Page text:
I'm in Philadelphia at the AIIM Expo today and tomorrow to see the latest & greatest in information management. Watch Twitter for live updates (my Twitter ID is BFTCPA), and if you're looking for AIIM tweets, visit search.twitter.com, and search for '#AIIM'.
I’m also working with a couple of groups on podcasts. One is going to be on gadgets over at TheProgressiveAccountant.com, and the other is very rough, but is going to be a round table with my friends Dr. Bob Spencer & Randy Johnston – first episode is at bitbros.com.
I’m heading to Philadelphia on Monday to attend the AIIM show again this year. I will probably be doing some live blogging and lots of twittering from the trade show floor. The AIIM Expo in Boston last year was really interesting, and although they don’t have The Barking Crab, I seem to recall a really snazzy Capital Grille there.
I’ve been using Google Reader for a while to aggregate various articles and news feeds which I follow from all around the blogosphere. Reader allows you to review content which has been aggregated from various sources, categorize it, and share the links/bookmarks with your friends. A page with my shared bookmarks, an ATOM feed of my shared marks (and today’s links) are listed below:
One of the more common things I am asked from people who are implementing a document management system is how they can include their “tick marks” in their documents. My usual responses are to look at PDFlyer or Tick, Tie & Calculate in Acrobat (or alternatively, create your own stamps), and to either use graphics or a symbol font like wingdings in Word, Excel, and everything else.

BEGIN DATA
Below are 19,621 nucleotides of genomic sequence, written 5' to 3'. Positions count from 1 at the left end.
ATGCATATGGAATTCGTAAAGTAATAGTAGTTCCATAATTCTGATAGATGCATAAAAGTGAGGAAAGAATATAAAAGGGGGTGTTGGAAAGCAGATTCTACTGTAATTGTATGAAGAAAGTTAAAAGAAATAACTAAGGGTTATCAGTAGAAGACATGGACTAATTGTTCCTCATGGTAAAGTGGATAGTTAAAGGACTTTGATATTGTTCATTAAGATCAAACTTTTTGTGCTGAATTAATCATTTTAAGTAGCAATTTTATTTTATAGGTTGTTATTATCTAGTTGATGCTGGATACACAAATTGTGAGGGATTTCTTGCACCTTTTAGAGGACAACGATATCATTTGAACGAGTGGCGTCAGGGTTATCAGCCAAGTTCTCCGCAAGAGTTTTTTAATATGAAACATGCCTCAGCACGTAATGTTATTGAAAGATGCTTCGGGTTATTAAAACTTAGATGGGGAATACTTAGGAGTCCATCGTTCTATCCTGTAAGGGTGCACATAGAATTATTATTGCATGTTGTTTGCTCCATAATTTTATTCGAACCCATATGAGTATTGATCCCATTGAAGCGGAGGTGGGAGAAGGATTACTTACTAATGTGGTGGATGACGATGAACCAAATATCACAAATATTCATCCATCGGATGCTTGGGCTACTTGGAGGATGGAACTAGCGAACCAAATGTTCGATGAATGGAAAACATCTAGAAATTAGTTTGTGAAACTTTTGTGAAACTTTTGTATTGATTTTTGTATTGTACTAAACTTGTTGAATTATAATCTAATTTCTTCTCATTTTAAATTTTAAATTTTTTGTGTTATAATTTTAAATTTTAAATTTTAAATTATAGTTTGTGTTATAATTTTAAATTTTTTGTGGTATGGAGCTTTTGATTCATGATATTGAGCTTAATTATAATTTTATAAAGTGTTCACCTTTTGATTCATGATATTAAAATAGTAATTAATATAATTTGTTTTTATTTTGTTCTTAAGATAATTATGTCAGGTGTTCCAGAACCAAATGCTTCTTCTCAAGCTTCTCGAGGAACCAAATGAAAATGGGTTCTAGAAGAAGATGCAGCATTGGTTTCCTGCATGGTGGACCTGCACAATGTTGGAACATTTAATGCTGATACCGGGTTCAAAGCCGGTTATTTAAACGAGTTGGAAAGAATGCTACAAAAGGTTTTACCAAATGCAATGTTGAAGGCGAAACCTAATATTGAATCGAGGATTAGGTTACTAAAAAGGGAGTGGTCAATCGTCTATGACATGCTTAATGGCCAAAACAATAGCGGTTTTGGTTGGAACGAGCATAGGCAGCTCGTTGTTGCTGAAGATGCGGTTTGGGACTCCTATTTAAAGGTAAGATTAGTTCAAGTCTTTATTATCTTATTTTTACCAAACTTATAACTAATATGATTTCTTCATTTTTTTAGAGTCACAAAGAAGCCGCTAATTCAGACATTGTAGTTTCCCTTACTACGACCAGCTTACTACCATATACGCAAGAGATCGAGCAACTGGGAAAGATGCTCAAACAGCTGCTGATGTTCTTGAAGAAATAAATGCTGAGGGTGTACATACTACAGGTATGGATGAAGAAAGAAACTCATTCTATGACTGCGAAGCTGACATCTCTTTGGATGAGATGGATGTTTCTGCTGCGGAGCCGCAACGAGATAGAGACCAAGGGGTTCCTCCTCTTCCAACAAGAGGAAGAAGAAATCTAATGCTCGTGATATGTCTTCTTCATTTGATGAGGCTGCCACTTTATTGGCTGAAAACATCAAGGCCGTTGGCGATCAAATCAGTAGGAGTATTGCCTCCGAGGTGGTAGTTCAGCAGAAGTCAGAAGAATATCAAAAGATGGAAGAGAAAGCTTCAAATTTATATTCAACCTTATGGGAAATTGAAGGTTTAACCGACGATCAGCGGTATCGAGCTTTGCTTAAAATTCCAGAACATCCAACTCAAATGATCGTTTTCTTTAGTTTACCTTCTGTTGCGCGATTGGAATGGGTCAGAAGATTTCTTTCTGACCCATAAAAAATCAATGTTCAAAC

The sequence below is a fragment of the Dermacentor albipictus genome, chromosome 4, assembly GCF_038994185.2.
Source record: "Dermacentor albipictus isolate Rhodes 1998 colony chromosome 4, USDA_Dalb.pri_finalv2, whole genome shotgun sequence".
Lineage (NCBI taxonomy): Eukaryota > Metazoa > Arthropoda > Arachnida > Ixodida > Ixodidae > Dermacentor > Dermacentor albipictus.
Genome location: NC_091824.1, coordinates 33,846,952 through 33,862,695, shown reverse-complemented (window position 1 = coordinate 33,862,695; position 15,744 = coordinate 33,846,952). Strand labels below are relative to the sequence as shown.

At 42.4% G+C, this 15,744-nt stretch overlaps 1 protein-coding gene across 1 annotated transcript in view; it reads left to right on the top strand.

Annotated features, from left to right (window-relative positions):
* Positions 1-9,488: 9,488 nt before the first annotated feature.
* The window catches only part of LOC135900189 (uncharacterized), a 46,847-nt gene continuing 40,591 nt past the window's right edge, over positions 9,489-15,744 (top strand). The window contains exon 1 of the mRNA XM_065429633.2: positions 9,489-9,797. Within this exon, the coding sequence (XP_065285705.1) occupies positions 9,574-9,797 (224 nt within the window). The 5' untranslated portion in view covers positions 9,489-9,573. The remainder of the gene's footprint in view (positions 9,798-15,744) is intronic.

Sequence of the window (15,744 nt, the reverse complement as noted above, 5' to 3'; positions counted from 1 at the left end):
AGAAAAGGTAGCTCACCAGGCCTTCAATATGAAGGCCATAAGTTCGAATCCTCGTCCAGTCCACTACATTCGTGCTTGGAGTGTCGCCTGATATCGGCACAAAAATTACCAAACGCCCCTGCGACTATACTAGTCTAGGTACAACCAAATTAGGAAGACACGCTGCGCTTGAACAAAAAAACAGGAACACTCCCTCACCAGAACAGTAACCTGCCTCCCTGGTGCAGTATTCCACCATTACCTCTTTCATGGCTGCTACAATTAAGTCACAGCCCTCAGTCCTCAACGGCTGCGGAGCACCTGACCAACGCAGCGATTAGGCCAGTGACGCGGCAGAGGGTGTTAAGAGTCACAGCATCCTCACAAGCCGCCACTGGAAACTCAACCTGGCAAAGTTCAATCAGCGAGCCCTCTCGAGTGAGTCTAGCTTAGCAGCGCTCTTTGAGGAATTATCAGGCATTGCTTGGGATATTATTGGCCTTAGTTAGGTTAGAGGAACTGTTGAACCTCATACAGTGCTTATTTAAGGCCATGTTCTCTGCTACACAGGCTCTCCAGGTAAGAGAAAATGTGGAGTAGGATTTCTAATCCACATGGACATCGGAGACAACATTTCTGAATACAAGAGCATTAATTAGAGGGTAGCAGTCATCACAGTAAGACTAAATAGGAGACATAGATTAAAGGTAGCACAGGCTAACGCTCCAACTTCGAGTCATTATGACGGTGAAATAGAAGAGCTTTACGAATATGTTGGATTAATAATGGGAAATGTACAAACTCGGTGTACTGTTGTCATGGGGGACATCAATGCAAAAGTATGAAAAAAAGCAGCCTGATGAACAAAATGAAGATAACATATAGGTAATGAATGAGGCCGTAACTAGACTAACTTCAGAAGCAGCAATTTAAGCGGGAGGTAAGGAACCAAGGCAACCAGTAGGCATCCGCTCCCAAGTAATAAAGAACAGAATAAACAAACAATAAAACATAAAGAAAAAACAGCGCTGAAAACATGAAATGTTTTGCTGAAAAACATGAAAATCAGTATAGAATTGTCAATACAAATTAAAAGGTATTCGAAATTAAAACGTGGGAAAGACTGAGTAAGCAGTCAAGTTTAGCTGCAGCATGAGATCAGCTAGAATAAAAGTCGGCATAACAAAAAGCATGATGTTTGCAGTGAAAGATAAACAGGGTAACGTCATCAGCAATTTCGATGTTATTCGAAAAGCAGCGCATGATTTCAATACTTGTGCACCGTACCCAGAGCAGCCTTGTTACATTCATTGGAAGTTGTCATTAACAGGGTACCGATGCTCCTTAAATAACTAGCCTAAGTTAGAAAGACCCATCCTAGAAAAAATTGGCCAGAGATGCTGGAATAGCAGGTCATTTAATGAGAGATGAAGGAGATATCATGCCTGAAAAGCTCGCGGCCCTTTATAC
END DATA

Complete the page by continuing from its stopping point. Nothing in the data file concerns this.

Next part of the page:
My wife and I recently started using SendOutCards to send some of her follow up correspondence as part of her work as a mortgage loan officer. One of the things you get with SendOutCards is the ability to create a custom font based on your handwriting. I have sent mine off, and am somewhat anxious about what it’s going to look like when it is complete (my handwriting really, really stinks). This effort, however, has opened my eyes to how easy it is to create your own, personalized font to do things like tick marks and other symbols. While you can purchase applications for $50 to do this, the geniuses over at LifeHacker had a great post in February which mentioned YourFonts, a web service which does this for you for free. You fill out a form, scan it, and it encodes the stuff you wrote as images in a Windows-compatible TrueType font.
If you needed to create a font for tick marks, you could simply create your own font using this tool, and instead of making the letters correctly, you could assign a tick mark to each character on your keyboard. And it’s free. You will need to share your tick mark files with anyone who would print out your documents, and will probably want to render the final versions to PDF (and embed the tick mark font in the PDF files), but if you do this, it’s a fairly elegant solution to one of the more vexing problems associated with annotating documents.